My knowledge of story writing is heavily influenced by Robert McKee’s iconic book, Story, in which he outlines the following essential elements for a good story:
A main character or protagonist. This person or group is the reason why there’s a story in the first place.
Every character has two things: an inner need (e.g. a need to be accepted or feel in control) and an outer desire (e.g. get elected to office or win a gold medal).
The main character’s desires move the narrative forward and are the basis for all their decisions.
The most interesting characters are those whose inner need and outer need conflict with each other (think about Marlin’s outer desire to find Nemo compared with his crippling fear of travelling across the ocean).
Conflict. It wouldn’t be interesting if the main character got everything they wanted; that doesn’t make for a compelling story.
The need for conflict is why every story will also have an antagonist or villain. The antagonist – or even, forces of antagonism (e.g. an oppressive law) – opposes the protagonist in every way (e.g. Spiderman & the Green Goblin).
Here’s a visual look at story structure and what it means:
Status Quo = the situation before the story begins.
Inciting Incident = what sets the protagonist on their journey.
Crisis = the ‘point of no return’. Things won’t be the same for the main character after this point.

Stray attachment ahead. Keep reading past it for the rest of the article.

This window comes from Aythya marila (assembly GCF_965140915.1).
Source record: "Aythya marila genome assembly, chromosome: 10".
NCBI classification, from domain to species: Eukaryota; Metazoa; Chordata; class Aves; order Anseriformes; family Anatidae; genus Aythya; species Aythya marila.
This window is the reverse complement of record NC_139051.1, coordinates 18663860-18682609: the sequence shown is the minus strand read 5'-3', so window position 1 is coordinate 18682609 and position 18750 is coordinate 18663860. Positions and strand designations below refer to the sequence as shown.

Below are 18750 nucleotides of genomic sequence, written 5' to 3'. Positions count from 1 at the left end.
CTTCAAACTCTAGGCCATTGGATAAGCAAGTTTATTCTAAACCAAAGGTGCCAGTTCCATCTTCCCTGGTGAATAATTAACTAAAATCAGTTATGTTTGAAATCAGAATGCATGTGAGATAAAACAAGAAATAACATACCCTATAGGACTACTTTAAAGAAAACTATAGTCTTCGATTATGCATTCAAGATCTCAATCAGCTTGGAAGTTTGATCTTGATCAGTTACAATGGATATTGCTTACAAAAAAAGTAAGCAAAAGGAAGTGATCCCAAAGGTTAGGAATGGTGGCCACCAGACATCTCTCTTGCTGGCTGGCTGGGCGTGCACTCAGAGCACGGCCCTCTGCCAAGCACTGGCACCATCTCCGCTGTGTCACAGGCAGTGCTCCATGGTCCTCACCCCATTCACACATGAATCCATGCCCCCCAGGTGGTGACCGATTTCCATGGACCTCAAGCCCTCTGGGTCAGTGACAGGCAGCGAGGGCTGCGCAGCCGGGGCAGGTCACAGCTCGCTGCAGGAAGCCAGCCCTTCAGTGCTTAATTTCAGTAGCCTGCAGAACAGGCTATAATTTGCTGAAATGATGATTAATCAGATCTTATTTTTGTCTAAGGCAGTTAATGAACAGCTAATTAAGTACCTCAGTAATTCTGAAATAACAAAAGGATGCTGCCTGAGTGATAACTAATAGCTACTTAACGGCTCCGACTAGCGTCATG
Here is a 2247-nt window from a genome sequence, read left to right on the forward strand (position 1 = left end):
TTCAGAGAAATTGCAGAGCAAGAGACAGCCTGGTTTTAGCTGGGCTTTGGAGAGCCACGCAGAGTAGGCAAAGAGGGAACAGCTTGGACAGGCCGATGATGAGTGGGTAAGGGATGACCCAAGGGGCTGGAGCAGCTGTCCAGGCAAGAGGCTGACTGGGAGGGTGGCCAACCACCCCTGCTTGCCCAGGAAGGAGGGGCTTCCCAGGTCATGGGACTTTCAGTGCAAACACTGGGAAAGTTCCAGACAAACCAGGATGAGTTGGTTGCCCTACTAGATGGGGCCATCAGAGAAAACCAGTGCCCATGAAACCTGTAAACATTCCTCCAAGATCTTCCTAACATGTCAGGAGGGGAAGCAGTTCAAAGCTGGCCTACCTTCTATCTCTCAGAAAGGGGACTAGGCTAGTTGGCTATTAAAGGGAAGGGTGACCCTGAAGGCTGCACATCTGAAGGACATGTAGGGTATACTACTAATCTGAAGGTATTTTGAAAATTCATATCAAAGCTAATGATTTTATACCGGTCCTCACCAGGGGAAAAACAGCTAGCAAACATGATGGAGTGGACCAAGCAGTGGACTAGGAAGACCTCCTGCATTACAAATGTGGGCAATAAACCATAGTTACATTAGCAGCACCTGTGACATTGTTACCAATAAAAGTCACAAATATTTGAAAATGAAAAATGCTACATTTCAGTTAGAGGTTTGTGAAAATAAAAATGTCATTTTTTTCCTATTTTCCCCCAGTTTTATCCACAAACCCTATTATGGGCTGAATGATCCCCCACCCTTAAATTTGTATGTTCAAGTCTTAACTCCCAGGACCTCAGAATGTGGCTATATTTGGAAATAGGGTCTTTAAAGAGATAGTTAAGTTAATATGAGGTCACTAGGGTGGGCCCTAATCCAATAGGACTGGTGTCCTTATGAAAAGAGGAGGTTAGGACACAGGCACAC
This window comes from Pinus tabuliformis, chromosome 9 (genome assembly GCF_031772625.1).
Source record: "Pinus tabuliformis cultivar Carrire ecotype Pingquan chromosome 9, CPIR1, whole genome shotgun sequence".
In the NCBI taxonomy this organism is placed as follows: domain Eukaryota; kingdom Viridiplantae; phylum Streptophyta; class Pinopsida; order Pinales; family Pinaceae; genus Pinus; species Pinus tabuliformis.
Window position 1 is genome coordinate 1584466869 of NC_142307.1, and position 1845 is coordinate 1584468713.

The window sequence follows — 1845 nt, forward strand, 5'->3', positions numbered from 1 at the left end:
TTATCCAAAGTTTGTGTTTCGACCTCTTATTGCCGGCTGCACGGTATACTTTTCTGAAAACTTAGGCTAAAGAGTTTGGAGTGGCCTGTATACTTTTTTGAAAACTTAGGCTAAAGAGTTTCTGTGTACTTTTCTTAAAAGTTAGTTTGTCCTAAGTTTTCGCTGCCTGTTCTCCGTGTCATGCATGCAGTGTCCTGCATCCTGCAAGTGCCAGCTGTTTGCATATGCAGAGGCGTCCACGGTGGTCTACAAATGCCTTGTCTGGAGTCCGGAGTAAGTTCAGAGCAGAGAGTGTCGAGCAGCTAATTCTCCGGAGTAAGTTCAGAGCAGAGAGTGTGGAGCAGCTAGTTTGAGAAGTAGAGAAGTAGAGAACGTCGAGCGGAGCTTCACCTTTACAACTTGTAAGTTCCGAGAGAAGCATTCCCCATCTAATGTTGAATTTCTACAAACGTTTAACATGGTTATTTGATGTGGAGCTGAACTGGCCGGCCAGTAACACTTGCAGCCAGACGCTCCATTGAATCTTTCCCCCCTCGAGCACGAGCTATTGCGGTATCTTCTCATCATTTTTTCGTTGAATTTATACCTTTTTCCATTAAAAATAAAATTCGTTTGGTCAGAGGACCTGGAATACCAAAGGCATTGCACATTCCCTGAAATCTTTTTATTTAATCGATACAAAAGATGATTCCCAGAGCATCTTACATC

Climax = ‘the hero risks it all’. The protagonist puts everything on the line to try and get the thing they want most. They will either be very successful (comedy) or crash and burn (tragedy).
Falling Action = what happens after the climax. This is the part where the story’s loose ends start to wrap up and set the path for a new status quo.
New Status Quo = what the world is like now that the protagonist has gone through this incredible story journey.
What do you think I should watch next week on TV Tuttle?
Have you ever watched a TV show and been COMPLETELY shocked by how it turned out? Maybe you’ve had the opposite experience: you watched a crappy movie and called out the plot details before they even happened (much to the amusement of everyone else you were watching that show with, I’m sure).
And don’t tell me you “don’t watch television,” (unless you’re one of those admirable people whose love of reading overpowers their love in television, in which case, respect). Numeris reports that the average Canadian watches 19.5 hours of television per week. Netflix boasts93.8 million subscribers that watch over 125 million hours of TV & movies every day. People are watching TV. And lots of it.
My love of stories and television is what led me to create this blog, TV Tuttle. The premise is simple: I’m going to watch the first half of a TV episode I’ve never seen before. Then, using principles of storytelling and acting, I’m going to predict how the rest of the episode will pan out. Then I will finish watching the episode and be either delighted or disappointed at how my prediction went.
As for me, I have lived and breathed television all my life (not literally of course, there’s probably poisonous chemicals or something inside those screens, but you get the idea).
The long story short is that I have dedicated a significant amount of my life to understanding how to tell good stories. This lifelong trajectory includes: working professionally in theatre, studying English literature, creative writing, popular culture and dramatic arts in university, and even having a few poems published. I am so excited to bring that to this blog about another love of mine: television.
Please, comment your suggestions for shows you think I should watch and feature on this blog. And don’t forget to tune in!